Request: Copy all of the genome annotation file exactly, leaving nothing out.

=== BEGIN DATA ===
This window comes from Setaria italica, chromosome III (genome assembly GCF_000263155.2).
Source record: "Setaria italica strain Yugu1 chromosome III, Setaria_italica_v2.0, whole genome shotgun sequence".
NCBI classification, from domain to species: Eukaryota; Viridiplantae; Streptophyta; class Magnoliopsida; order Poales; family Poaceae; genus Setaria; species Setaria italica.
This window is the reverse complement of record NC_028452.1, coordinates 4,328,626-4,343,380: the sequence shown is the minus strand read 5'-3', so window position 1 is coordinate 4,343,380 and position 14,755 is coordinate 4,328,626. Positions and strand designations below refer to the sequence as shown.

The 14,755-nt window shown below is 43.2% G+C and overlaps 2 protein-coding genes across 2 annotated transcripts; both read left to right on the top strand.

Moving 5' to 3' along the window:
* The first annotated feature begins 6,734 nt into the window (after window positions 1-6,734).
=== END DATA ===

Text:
This window comes from Setaria italica, chromosome III (genome assembly GCF_000263155.2).
Source record: "Setaria italica strain Yugu1 chromosome III, Setaria_italica_v2.0, whole genome shotgun sequence".
NCBI classification, from domain to species: Eukaryota; Viridiplantae; Streptophyta; class Magnoliopsida; order Poales; family Poaceae; genus Setaria; species Setaria italica.
This window is the reverse complement of record NC_028452.1, coordinates 4,328,626-4,343,380: the sequence shown is the minus strand read 5'-3', so window position 1 is coordinate 4,343,380 and position 14,755 is coordinate 4,328,626. Positions and strand designations below refer to the sequence as shown.

The 14,755-nt window shown below is 43.2% G+C and overlaps 2 protein-coding genes across 2 annotated transcripts; both read left to right on the top strand.

Moving 5' to 3' along the window:
* The first annotated feature begins 6,734 nt into the window (after window positions 1-6,734).